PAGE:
The company’s particular risk appetite and attitude to risk management is relevant to the choice of limit. Retained risk can be considered with reference to the level of deductible applied or to the overall limit of cover.

➤ Insolvency Risk

At certain times in the company’s development the dependency on outside equity or debt may increase the risk of insolvency. At these times the company may consider a higher limit is justified. Certainly, the Directors and Officers might consider whether the company would be able to fulfil its indemnification obligations in the foreseeable future.

➤ Merger & Acquisition Exposure

The company’s growth plans may affect the limit decision. If the company’s strategy includes growth by acquisition or places them in circumstances where they may be subject to merger or acquisition themselves, they may consider a higher limit as these are inherently riskier activities.

➤ Cost / Budget

This can be linked to the company’s capacity to retain risk and also the cost per $1mil of coverage.  With insurers’ pricing fluctuating as we enter a harder insurance market, the limit chosen often becomes a commercial decision of what limit of risk transfer is viable for the board/company.

➤ High / Low Risk Industry or Jurisdiction

The industry the company is in plays an important part in the decision process. Some industries are inherently more subject to litigation or open to attack than others. Equally if the company operates in jurisdictions that are considered more risky or litigious, there may be a sound basis for a higher limit.

➤ Availability

The Australian D&O market has hardened considerably over the last 18-24 months. A number of insurers have withdrawn from the market, restricted capacity / limits they are willing to offer and reduced their appetite for certain risk sectors. This means that even if the company has decided on the limit it wishes to purchase or the limits it has historically carried, there may be a limited number of markets available with the capacity to assist. With the hard market likely to continue well into 2021 the availability of D&O will be a key factor in obtaining the limit the Board wants.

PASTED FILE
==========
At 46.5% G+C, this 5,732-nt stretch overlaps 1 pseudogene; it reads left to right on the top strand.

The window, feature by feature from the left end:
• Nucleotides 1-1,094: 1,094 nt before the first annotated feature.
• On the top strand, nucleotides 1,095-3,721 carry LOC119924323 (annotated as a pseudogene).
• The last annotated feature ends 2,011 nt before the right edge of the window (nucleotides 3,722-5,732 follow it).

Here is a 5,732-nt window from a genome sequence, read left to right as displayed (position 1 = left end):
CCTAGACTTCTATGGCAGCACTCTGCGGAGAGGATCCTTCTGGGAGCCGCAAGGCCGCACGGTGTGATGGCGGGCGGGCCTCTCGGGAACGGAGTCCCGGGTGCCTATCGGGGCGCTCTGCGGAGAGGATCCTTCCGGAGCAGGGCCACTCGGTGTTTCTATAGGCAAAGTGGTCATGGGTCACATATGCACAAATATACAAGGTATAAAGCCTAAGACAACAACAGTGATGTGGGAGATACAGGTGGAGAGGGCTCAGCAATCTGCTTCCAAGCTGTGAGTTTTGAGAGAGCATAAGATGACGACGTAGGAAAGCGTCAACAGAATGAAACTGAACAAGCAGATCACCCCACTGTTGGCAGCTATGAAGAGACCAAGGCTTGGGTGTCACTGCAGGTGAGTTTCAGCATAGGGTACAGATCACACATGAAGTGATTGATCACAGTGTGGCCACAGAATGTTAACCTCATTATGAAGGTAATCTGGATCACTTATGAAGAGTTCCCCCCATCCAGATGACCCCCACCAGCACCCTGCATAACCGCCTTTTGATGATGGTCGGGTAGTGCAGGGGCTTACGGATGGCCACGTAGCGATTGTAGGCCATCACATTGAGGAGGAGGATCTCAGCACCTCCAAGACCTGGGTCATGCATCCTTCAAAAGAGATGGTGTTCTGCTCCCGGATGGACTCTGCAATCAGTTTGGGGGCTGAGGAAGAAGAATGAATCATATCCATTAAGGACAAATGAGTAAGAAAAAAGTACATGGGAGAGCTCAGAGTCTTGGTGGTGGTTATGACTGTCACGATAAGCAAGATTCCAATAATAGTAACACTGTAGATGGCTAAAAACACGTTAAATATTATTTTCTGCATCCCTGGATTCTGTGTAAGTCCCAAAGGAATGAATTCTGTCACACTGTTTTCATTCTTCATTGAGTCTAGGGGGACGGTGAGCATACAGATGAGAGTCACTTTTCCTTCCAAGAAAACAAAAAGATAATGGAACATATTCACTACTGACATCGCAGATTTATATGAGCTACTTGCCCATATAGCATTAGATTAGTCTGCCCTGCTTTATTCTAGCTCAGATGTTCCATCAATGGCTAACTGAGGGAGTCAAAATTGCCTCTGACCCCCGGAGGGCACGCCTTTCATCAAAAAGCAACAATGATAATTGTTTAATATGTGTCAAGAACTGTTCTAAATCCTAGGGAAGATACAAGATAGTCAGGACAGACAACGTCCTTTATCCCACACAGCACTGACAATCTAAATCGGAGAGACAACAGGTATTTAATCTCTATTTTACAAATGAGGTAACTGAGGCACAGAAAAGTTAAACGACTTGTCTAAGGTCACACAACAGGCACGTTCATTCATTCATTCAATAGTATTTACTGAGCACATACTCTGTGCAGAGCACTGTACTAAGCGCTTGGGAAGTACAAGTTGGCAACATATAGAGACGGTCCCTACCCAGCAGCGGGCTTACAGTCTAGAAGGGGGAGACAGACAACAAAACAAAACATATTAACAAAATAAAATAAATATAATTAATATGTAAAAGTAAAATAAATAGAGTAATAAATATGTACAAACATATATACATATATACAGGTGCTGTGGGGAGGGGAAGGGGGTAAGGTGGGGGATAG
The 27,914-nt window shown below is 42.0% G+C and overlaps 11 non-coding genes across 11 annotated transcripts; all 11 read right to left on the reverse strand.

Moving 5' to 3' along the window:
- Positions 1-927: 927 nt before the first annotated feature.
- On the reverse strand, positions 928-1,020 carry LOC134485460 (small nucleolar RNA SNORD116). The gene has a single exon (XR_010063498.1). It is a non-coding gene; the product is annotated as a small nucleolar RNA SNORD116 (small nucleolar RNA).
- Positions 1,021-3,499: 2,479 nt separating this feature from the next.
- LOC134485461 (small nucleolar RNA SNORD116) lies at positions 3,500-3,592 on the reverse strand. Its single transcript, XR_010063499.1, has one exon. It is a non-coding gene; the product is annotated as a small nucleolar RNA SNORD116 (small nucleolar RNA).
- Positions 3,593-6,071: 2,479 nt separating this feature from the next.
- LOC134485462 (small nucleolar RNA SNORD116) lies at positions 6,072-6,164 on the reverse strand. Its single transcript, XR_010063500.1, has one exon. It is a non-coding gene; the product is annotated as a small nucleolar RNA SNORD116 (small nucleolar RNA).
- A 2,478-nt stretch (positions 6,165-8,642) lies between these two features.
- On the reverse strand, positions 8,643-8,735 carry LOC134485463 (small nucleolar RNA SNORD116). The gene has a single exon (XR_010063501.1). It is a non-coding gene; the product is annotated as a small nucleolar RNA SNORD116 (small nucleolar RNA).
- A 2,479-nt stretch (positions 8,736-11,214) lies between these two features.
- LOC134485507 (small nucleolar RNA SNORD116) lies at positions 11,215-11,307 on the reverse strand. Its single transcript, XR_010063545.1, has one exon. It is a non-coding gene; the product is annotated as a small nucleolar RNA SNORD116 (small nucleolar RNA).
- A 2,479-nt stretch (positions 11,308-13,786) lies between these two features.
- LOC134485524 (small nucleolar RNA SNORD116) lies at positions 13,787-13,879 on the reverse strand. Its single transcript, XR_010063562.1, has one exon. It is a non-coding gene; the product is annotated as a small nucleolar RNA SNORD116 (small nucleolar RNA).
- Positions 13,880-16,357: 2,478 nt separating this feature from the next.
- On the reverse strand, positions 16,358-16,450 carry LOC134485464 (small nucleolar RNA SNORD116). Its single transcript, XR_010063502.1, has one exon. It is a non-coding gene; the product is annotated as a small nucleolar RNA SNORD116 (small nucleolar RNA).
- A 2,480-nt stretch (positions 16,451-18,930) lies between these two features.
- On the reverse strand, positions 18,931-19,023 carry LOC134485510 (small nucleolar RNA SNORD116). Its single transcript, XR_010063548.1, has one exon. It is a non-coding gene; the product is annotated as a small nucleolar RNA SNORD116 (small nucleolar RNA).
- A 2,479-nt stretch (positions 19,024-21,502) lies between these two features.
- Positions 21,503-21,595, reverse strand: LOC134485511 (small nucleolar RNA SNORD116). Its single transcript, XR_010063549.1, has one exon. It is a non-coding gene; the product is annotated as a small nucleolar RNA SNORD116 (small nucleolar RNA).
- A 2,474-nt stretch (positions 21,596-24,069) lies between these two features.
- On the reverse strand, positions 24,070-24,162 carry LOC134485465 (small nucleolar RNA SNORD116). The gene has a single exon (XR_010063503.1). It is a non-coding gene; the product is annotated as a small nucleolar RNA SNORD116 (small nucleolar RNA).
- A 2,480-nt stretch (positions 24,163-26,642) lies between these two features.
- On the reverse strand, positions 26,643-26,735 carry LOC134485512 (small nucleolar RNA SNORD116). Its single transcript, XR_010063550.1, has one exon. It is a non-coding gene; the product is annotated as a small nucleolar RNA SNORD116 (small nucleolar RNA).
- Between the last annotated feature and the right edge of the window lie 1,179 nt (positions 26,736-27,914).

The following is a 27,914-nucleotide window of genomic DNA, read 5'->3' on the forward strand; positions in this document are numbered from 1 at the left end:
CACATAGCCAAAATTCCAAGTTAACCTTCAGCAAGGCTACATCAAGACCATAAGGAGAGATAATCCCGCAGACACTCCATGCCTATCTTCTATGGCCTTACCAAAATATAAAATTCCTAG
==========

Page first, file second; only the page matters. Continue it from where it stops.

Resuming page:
Setting the Limit

Once the above considerations have been taken into account we believe that setting the limit is a process reached between the board and an experienced broker.  The interplay of the market capitalisation of the company, the free float of shareholders and average damages settlements (including defence costs) are all taken into consideration when reaching what we consider to be a minimum limit for the Board. Once this is identified the broker needs to work to secure the best available terms for the Board’s requirements.

Given the challenging insurance market and the likelihood of significant changes to the company’s business (for example in light of COVID and the overall economic downturn), we recommend that the Board revisit the limit every year in conjunction with an experienced D&O broker.

Have any questions?

Talk to one of our D&O Experts today!

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About KBI

KBI is a boutique insurance brokerage with a focus on Directors’ & Officers’ insurance. Our team has placed Directors’ and Officers’ Liability Insurance for over 300 public companies in Australia, Asia, North America and Europe, including the ASX, TSX/TSX-V, SGX, LSE, Nasdaq, NYSE and LSE/AIM. Our team consists of senior brokers, lawyers and past ASX listing advisors. We add value to the process by helping our clients make an informed decision during the purchasing and claims process. We also continue to provide updates to our clients, so they are properly informed on the ever-changing landscape of Directors & Officers insurance.

dawn james
By Dawn James

Dawn James is an Account Manager at KBI with a focus on Directors and Officers insurance.